Project boosts link between businesses and e-commerceWORTHINGTON — There is a study afoot in Nobles and Jackson counties to see how local small- to medium-sized businesses are embracing the World Wide Web of e-commerce, and identifying ways they can capitalize on Internet sales in a global marketplace.
By: Julie Buntjer, Worthington Daily Globe
WORTHINGTON — There is a study afoot in Nobles and Jackson counties to see how local small- to medium-sized businesses are embracing the World Wide Web of e-commerce, and identifying ways they can capitalize on Internet sales in a global marketplace.
Julie Foote began conducting surveys with businesses in late December as part of the Minnesota Intelligent Rural Communities (MIRC) project spearheaded by the University of Minnesota Extension’s Center for Community Vitality.
The initial phase seeks to learn how often businesses use the Internet, to what extent they use it to sell products, and how effective the Internet is in promoting their business. Those who don’t use the Internet for business are also asked to explain why not.
During the initial phase of the project, Foote learned local businesses run the gamut — from those who do frequent business on the Internet to those who perhaps don’t use Internet at all.
“At least 70 percent of the businesses that have responded have a website,” said Foote of the work already completed. Some, she said, are “selling widgets out the front door and, out the back, they’re selling them globally.”
Through upcoming trainings offered to the business community, Foote said they will learn basic information like creating a website and search engine optimization, to more advanced, business-specific training on increasing traffic flow to their website.
“Studies have shown that in today’s retail world, for anyone 30 and below, if they can’t find you on their smart phone, you don’t exist,” Foote said.
She explained that the survey and trainings are not geared toward any specific broadband provider or fiber project currently under way in southwest Minnesota.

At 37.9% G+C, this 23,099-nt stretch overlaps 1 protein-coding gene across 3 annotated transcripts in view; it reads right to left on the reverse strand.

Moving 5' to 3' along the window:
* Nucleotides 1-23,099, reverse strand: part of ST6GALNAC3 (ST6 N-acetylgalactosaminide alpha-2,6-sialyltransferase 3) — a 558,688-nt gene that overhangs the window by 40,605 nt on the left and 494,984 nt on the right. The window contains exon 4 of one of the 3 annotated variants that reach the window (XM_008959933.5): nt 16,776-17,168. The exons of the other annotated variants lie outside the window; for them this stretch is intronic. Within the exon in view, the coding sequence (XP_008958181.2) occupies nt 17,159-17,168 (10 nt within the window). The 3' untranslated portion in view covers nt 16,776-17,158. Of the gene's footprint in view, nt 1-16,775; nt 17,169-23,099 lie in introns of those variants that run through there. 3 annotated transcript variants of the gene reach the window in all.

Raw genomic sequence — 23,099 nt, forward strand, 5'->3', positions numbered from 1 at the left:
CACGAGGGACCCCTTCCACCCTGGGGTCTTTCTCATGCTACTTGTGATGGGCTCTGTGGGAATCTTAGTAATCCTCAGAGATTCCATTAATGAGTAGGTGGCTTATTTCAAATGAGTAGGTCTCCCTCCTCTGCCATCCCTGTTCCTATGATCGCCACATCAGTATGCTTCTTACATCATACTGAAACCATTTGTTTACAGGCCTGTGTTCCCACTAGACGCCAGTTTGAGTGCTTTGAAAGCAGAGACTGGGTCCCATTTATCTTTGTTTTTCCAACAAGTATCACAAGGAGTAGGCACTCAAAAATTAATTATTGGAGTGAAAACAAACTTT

“With all this wonderful technology that is coming to our area, now is the time to embrace that and take advantage of it,” Foote said. “Our goal is to level the playing field for some of the smaller communities in Minnesota. If you’re up in Minneapolis or Mankato, you obviously have more organic traffic. We’re hoping to help our small to medium businesses bring traffic in using broadband.”
Already, MIRC has scheduled several classes catered to the local business community, from an introduction to doing business on the Internet to an introduction to e-commerce, online marketing and social networking.
The hour-long classes will be offered at Minnesota West Community and Technical College, Worthington campus.
Future classes will target more specific training, such as building and maintaining websites and blogs, mapping, e-commerce, roadside advertising in a digital age and taking advantage of business banking capabilities.
The programs, led by certified trainers through the U of M, are offered at no cost to businesses and their employees.
The sessions are made possible through a $4.86 million federal grant awarded in March 2010 to the Blandin Foundation of Grand Rapids. The program will continue through 2012.
U of M Extension is offering the trainings in 11 MIRC demonstration communities and seven communities that have participated in Extension’s Horizons program. Worthington was selected as one of the demonstration communities.
Business owners who have yet to complete the survey may do so online at http://z.umn.edu/mircsurve.
For more information, Foote can be reached at 360-9651 or via e-mail at Julie@rconnect.com.